But it’s not all doom and gloom.
On February 7, the Bank of Korea (BOK) published a working paper outlining some of the detriments and benefits of issuing a central bank digital currency (CBDC).
According to the BOK paper, the researchers used a “monetary general equilibrium model” to examine the potential affect a CBDC could have on the liquidity of banks, as well as on commercial and central bank deposits in a CBDC account.
The BOK is concerned that introducing a CBDC could create competition between traditional bank deposits and CBDC deposits. If too many people transition at once from traditional deposits to CBDC deposits, this could leave the banking system short of funds. This could have a negative affect on the financial stability of the country.
The BOK explained that with traditional banks, deposits serve as “inside money” that’s backed by private credit, while the CBDC would be “outside money.” Both act as a means of payment and store of value, but while CBDC deposits are essentially risk-free, traditional bank deposits are exposed to the risk that the bank may not be able to meet its withdrawal demand.
In other words, introducing a CBDC could cause “bank panic.” In a traditional fractional reserve banking system, only a fraction of bank deposits are backed by actual cash on hand and are available for withdrawal. A mass shift from bank deposits to CBDC deposits could prevent the bank’s ability to provide funding and credit to individuals, enterprises, and commercial banks that need it.
As an example, the BOK researchers envisioned a hypothetical scenario in which the bank issues a CBDC with a high interest rate that attracts many “individual and firms” to change their funds to a CBDC. As a result, too many would convert their account balances to a CBDC, and the bank would be drained of funding for lending, which damages the supply of credit in the economy.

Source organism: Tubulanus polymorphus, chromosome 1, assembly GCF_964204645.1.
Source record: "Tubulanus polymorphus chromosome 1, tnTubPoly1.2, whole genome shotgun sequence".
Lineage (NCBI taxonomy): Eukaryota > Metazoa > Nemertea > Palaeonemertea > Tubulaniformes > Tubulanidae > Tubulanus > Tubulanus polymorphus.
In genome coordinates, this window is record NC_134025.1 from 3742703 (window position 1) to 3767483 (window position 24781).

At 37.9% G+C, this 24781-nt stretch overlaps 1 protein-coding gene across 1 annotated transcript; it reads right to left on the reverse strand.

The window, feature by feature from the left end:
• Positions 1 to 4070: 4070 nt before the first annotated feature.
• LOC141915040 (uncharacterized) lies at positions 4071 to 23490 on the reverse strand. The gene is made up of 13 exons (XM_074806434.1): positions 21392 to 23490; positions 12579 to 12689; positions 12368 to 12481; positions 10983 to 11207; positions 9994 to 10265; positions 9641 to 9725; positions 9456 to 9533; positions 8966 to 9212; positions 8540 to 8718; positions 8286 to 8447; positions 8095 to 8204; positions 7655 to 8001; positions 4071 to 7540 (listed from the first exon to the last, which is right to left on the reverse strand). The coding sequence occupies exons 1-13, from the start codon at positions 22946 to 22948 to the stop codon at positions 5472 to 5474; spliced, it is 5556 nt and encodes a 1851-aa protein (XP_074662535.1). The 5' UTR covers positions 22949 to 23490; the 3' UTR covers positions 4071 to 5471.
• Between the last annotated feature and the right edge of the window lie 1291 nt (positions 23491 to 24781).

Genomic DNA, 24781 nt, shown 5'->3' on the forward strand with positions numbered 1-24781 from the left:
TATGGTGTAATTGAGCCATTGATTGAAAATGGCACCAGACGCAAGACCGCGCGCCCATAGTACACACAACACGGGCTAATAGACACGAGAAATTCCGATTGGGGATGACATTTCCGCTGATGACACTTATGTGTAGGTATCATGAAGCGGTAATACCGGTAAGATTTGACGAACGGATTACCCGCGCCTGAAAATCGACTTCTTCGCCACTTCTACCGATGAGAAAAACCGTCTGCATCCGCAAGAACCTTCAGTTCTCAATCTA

It’s not all gloom and doom, though. The BOK suggested that there may be ways to issue a CBDC that help the financial economy. The researchers explained that although an increase of the quantity of digital currency could increase the likelihood of bank panic, a gradual transition to a CBDC could decrease this risk:
“[O]nce the central bank can lend all deposits in CBDC account to commercial banks, an increase in the quantity of CBDC can improve financial stability by reducing the likelihood of bank panic via an increase in the supply of private credit.”
The BOK is not the only major bank intrigued about the possibility of issuing a CBDC. In May 2018, the Bank of England published a working paper that discussed three possible models for a CBDC. In August 2018, Thailand’s central bank partnered with R3 and eight financial institutions for a pilot project that included the issuance of a CBDC. And in October 2018, Sweden’s Riksbank penned a report that explored the possibility of issuing a CBDC.
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